Next week, a subcommittee in the House of Representatives is scheduled to hold the first open congressional hearing on unidentified aerial phenomena in more than half a century. Unidentified aerial phenomena (UAP) has replaced the term unidentified flying object (UFO) — and with it the observed phenomena are being viewed more as data. At this upcoming hearing, my sincere hope is that the following question will be asked: Can we get the highest quality UAP data to scientists who will analyze it methodically and quantitatively?

As noted in the report from the Office of the Director of National Intelligence released in June 2021, UAP data is rarely discussed openly because “sociocultural stigmas and sensor limitations remain obstacles to collecting data on UAP… reputational risk may keep many observers silent, complicating scientific pursuit of the topic.”

The responsible approach of scientists should be to attend to new evidence as unusual as it might be and adapt to its implications irrespective of how challenging they are. It is common practice for experts to raise dust and claim that they cannot see anything. After all, they are being rewarded for mastering knowledge from past data and not for their willingness to admit ignorance on new facts.

What we regard as “ordinary” are things we are used to seeing, such as birds in the sky. But digging deeper into the nature of ordinary matters suggests that they are rather extraordinary. Humans were only able to imitate birds with the Wright brothers’ first flight in 1903.  Similarly, what we regard as “extraordinary claims” are often based on societal conventions. We invest major funds in the search for the nature of dark matter that has minimal impact on our society, but minimal funds on the scientific study of UAP, which could be much more impactful. As a result, the lack of “extraordinary evidence” is often self-inflicted ignorance. We might figure out the nature of UAP before we understand dark matter, if we would only be brave enough to collect and analyze UAP data publicly, based on the scientific method.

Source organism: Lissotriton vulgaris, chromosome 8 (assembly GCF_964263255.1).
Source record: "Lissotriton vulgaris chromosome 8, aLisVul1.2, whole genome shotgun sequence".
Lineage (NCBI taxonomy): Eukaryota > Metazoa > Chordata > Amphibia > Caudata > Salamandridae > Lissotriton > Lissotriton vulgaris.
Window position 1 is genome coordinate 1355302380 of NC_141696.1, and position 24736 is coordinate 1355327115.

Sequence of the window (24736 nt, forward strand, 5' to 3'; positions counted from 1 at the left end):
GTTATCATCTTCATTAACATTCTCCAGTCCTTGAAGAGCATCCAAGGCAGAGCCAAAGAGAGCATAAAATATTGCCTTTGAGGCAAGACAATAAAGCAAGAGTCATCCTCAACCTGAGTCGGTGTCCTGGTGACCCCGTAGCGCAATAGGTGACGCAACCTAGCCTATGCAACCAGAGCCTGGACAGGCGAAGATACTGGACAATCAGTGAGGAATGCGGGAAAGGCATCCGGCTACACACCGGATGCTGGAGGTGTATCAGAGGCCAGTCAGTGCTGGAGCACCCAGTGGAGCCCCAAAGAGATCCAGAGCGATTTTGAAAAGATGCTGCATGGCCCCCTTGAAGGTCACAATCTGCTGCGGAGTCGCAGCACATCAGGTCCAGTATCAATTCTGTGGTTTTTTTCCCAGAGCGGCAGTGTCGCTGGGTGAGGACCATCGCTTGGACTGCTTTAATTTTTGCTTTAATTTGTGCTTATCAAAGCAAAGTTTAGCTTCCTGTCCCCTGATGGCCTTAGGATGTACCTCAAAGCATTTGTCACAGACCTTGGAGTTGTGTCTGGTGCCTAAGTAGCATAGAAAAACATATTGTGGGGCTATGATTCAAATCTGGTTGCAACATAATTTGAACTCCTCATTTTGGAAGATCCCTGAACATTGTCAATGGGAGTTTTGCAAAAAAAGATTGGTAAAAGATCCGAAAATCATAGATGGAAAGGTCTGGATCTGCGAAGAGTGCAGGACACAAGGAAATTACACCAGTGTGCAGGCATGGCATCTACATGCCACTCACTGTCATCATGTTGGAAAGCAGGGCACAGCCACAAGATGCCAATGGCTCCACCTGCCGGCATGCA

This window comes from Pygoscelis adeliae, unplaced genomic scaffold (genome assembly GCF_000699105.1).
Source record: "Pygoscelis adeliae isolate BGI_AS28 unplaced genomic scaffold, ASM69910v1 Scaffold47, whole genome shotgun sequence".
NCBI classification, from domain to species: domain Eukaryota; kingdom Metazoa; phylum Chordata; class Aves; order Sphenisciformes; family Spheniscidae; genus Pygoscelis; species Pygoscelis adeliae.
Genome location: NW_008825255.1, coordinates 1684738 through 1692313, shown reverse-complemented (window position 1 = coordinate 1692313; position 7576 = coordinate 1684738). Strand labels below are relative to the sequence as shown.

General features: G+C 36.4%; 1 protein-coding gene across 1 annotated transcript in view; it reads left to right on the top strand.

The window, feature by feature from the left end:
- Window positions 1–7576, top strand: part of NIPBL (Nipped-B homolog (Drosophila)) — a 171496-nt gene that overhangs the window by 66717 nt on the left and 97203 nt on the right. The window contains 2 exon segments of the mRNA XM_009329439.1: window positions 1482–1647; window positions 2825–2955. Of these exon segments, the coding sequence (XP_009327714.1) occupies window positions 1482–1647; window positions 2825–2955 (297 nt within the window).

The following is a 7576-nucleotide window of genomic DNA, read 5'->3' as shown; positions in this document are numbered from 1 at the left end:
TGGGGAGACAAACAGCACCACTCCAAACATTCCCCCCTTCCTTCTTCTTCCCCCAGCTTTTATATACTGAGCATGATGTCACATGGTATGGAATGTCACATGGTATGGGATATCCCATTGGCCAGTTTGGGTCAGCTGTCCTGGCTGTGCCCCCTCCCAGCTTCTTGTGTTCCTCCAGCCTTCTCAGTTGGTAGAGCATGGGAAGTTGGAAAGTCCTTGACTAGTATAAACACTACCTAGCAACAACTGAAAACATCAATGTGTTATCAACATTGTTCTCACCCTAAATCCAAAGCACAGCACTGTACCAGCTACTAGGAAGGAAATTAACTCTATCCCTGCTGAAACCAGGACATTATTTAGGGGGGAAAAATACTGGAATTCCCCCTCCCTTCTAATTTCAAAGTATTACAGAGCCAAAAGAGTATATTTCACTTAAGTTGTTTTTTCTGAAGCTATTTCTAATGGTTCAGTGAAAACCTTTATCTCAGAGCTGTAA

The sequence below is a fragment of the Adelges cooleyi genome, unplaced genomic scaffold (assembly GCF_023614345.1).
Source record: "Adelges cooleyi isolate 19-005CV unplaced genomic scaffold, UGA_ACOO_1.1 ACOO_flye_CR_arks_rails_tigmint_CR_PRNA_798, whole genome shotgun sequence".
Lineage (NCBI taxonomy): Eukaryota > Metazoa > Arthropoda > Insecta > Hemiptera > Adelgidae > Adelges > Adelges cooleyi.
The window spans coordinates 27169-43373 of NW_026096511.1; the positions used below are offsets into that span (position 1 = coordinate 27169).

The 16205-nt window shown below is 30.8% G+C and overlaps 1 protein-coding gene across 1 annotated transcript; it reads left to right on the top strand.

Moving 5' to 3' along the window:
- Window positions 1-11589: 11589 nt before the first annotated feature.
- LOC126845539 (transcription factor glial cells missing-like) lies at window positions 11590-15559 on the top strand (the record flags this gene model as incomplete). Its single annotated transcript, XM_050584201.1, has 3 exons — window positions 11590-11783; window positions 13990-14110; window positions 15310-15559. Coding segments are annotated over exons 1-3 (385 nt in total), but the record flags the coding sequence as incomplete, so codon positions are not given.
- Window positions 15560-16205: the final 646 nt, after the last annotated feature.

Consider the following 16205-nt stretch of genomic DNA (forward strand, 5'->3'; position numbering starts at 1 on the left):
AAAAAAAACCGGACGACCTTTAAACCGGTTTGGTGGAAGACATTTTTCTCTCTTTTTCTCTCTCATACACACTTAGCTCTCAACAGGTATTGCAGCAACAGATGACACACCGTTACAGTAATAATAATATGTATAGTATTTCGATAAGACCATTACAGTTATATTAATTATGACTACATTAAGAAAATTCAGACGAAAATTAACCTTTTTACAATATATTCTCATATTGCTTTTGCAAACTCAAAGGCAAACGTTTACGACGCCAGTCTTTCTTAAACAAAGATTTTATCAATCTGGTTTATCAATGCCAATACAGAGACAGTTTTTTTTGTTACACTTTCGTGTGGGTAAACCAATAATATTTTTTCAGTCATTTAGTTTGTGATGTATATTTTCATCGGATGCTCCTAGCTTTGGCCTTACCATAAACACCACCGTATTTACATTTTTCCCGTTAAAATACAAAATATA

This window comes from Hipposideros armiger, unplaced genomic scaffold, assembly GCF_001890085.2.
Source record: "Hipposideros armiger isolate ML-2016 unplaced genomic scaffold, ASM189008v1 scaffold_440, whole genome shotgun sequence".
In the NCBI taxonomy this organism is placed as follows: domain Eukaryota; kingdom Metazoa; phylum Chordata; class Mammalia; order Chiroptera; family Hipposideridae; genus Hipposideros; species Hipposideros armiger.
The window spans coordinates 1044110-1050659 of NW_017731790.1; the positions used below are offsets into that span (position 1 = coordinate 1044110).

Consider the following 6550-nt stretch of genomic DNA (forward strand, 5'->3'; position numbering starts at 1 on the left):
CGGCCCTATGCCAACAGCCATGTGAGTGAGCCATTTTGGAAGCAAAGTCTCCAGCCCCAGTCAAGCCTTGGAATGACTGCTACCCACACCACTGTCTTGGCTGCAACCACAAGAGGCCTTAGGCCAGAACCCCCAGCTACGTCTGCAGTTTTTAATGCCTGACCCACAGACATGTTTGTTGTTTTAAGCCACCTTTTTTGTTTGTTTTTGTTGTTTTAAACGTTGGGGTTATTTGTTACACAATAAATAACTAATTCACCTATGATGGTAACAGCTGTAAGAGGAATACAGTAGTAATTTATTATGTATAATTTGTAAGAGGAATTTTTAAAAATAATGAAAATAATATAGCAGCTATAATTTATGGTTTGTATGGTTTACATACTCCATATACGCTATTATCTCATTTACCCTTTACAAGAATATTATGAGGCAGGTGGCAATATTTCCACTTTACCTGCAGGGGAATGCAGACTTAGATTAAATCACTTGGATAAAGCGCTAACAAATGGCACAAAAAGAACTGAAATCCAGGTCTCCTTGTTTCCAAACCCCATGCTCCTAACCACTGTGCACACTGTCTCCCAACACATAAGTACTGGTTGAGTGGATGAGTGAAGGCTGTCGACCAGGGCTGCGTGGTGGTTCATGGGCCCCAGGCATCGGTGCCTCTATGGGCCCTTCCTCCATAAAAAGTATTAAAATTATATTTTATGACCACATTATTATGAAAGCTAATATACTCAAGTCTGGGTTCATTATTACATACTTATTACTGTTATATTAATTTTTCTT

The common goal of the scientific community, should be to eliminate the term “unidentified” from our lexicon. Much of the history of physics is about the pursuit of knowledge about items that initially appear “extraordinary” and later become “ordinary.” Quantum entanglement appeared to Albert Einstein as extraordinary, but is now part of the daily vocabulary of engineers designing quantum computers. The notion of non-universal space and time in Einstein’s General Relativity was initially disruptive to the mainstream view of the physics community, but it is now employed for precise navigation by taxi-drivers who routinely use global positioning systems (GPS).

We should seek evidence-based knowledge without being boxed by our egos, emotions or national security traps. This is my wish for the congressional hearing next week.

Here’s hoping that the USG will continue to advance the scientific frontiers of our knowledge. Future cooperation between government and science will help us understand the unknown. And exploring the unknown is the spiritual light that illuminates our journey in search for knowledge on destinations far away from the familiar rock we call Earth.

Avi Loeb is head of Harvard’s Galileo Project, a systematic scientific search for evidence of extraterrestrial technological artifacts. Loeb is the founding director of Harvard’s Black Hole Initiative, the director of the Institute for Theory and Computation at the Harvard-Smithsonian Center for Astrophysics, and he chairs the advisory board for the Breakthrough Starshot project. He is the author of “Extraterrestrial: The First Sign of Intelligent Life Beyond Earth.”

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